Outdoor Theater Talks About Their Transition to Virtual Events (The EventBuzz Podcast)

Outdoor Theater Talks About Their Transition to Virtual Events (The EventBuzz Podcast)

Podcast speakers: Savannah McIntosh (Purplepass Marketing Director) and John Russell, Executive Director for the Montford Park Players. Jump to links and video notes below. 

The EventBuzz podcast: The Montford Park Players

presented by Purplepass

 

 

Podcast Transcript: Purplepass + The Montford Park Players

 

Savannah (Purplepass): 

Hey everyone, and thanks for tuning in to another episode of the EventBuzz podcast by Purplepass. It is my absolute pleasure to introduce today's guest, John Russell, the Executive Director for North Carolina's longest running Shakespeare Festival. He is here to talk about the theaters transition from in person live performances to now being fully online.

We will be discussing their recommended practices when it comes to virtual plays, strategies for finding community support and other tips for making it through this pandemic. So let's start with telling the listeners a little bit about your theater and the shows you guys put on and where they were hosted before COVID and just the overall mission that you guys are trying to accomplish with... it's Montfort Park players?

 

John (Montford Park Players): 

Montford, correct? 

So sure. So the Montford Park Players was founded in 1973 to produce the works of Shakespeare and other plays on a classical theme. We are North Carolina's longest running Shakespeare Festival and according to research, these are the fourth or fifth oldest outdoor Shakespeare Theatre in the United States, and one of only 15 Shakespeare companies to have performed all of Shakespeare's 37 or 38 plays.

It's our home is the Hazel Robinson Amphitheater  which is located less than a mile from downtown Asheville, North Carolina. I think lots of people have heard of Asheville. The facility was built for us by Asheville Parks and Rec and we've added on to it over the last 38 years we hold the property on a long term lease. So wonderful venue, great capacity we seat about 1000 and mission statement, yes, is making theater available, affordable and accessible to all.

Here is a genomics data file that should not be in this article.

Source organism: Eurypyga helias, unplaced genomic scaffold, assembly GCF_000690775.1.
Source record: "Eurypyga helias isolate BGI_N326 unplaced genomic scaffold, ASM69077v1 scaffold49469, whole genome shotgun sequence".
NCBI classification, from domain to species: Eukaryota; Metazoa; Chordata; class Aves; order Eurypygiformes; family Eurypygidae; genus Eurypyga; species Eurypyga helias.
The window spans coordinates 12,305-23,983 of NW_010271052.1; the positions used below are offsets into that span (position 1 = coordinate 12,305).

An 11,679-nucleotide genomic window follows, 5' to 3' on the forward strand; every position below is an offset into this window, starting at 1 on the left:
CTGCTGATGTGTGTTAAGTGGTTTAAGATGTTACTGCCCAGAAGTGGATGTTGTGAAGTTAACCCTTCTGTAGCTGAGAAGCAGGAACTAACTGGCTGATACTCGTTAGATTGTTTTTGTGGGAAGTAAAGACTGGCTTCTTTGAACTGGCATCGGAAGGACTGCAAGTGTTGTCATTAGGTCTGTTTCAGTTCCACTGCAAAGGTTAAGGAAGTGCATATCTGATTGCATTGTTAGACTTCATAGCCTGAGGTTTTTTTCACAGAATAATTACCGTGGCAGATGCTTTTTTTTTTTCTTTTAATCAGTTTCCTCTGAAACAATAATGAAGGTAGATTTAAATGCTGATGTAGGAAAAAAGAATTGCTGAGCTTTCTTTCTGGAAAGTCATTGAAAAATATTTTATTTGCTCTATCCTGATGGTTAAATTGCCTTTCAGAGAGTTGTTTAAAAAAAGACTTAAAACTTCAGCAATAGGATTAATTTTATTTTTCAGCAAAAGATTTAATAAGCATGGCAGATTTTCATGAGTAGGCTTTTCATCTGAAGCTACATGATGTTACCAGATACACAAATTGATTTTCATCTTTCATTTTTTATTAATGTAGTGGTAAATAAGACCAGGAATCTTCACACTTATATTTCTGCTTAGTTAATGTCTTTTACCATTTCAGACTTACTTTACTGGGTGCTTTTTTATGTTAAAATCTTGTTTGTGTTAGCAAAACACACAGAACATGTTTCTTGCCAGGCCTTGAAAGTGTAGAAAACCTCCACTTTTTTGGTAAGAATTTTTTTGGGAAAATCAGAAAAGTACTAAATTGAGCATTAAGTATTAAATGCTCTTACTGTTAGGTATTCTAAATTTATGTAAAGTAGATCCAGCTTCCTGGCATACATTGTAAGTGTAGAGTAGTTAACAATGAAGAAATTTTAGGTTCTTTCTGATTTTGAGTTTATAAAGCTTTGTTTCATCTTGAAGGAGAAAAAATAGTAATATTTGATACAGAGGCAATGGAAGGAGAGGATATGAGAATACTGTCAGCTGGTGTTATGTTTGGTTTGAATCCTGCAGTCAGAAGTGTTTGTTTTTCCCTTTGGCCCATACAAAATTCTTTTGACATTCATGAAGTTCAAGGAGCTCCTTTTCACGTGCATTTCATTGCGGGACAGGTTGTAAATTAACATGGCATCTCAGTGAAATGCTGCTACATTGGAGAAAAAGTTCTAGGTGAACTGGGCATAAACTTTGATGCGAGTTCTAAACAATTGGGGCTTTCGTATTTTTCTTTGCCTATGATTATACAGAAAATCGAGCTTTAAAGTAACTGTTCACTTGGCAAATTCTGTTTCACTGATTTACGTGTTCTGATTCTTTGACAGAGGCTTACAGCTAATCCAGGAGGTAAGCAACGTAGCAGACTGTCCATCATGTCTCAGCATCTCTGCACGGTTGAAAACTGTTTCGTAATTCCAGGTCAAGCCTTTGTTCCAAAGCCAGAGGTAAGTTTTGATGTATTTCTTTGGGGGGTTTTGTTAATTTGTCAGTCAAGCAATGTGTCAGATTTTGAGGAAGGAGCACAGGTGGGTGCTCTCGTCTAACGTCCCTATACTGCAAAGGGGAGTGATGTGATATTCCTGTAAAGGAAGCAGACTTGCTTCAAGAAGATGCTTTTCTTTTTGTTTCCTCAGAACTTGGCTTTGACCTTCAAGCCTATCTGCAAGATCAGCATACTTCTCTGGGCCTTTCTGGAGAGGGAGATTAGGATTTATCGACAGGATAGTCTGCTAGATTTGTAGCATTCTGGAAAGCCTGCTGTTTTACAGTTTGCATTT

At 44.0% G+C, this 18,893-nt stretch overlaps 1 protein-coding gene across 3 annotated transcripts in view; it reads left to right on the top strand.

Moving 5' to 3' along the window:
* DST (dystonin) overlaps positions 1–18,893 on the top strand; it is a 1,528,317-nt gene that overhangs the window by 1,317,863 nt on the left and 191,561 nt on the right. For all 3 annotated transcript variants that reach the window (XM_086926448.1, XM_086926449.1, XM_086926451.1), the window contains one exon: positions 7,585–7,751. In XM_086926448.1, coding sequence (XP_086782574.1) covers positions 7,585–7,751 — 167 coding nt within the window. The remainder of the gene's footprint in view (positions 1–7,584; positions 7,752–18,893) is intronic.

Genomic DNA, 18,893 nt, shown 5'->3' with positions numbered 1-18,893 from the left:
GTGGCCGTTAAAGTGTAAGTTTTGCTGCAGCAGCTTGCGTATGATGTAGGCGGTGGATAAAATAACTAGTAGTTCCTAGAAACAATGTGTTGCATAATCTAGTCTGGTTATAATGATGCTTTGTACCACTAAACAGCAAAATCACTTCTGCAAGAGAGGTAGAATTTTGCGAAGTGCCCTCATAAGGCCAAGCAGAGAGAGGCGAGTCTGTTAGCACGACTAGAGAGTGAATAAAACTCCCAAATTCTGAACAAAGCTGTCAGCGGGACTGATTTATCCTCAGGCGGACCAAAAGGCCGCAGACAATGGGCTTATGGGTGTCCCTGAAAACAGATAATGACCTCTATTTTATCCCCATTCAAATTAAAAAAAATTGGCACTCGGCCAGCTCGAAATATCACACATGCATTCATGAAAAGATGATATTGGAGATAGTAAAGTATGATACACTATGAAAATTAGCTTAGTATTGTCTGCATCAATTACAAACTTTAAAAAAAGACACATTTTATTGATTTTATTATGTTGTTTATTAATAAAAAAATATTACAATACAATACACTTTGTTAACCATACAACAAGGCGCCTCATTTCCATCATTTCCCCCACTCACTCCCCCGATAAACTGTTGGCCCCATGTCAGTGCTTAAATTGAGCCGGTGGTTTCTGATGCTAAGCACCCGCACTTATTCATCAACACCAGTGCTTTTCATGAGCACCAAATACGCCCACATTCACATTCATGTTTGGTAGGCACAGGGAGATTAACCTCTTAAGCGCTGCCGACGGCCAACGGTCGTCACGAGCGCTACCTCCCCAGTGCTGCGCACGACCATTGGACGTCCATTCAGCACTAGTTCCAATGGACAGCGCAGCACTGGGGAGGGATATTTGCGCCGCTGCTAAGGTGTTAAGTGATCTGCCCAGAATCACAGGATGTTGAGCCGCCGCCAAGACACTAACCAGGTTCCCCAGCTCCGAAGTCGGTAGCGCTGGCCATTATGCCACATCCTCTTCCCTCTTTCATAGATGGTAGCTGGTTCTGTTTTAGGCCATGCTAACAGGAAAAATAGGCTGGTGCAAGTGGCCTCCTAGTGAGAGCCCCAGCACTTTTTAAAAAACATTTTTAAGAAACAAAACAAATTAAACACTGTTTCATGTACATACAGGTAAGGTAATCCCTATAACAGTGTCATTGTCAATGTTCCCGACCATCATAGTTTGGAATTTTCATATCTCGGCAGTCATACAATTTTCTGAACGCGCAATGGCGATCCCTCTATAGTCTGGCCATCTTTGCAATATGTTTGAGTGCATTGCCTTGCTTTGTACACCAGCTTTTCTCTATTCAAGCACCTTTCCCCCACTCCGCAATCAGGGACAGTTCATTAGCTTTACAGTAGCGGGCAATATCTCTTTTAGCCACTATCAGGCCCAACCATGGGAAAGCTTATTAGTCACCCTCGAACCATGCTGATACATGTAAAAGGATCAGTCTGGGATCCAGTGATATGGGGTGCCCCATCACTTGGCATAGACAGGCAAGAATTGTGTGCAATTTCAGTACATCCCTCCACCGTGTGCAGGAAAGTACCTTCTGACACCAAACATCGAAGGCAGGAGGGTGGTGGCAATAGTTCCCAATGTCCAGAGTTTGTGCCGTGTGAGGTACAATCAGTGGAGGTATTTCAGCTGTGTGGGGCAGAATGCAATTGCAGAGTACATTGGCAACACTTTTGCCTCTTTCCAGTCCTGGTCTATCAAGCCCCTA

And how do we do that? We perform outdoors in the summertime and that is a means of getting people that ordinarily would not go to an indoor theater. Most people think if they go out they have to dress up. Here they can go in their Bermuda shorts and or a jeans or whatever, bring a picnic bring their favorite beverage, just enjoy an evening out under the stars and a play as well.

Affordable. For all of our history, our outdoor shows have always been free. We take donations, um encouraged donations, of course, but we don't, we don't charge anyone to get in. And so this in allows folks that don't have a very large disposable income becoming system quality work and not have to worry about paying a big ticket price.

Accessible, just trying to get as many people as possible from all walks of life into the theater.

 

Savannah:

Yeah, awesome. Yeah, it looks cool. I was checking out different photos and stuff and it look like you guys did a lot outdoors. I actually don't think I've ever been to an outdoor theater, that would be really fun.

 

John:

It really is it is a unique experience. Some operate on a different basis. That's okay "You can only eat food that's purchased here or whatever." But we've always been very laid back about it. We even, several years ago got our ourselves a permanent ABC license. So we serve wine and local beer. And of course actual is known for its craft beer. So we specialize in that as well, but we allow all these numbers to bring their own in.

 

Savannah:

That's a nice little add on. And what is your role with the company?

 

John:

Well, my title is executive director, but that doesn't mean a whole lot because I have a T shirt that says, "All the world's a stage and I'm the janitor." So somebody's got to be the one that is just responsible for making sure that everything goes according to schedule. And that's my job. 

 

Savannah:

And you guys have which is one of the main reasons I want to talk to you because I noticed that you had the upcoming virtual event, Christmas themed, holiday themed. Can you tell the listeners a little bit more about that since it's going to be online for anyone that might be interested in tuning in?

 

John: 

Absolutely. We'll be doing a virtual production of Charles Dickens A Christmas Carol the old story written, of course, as a novel, a Novella by Dickens, but translate it into a play format by many, many different playwrights and directors.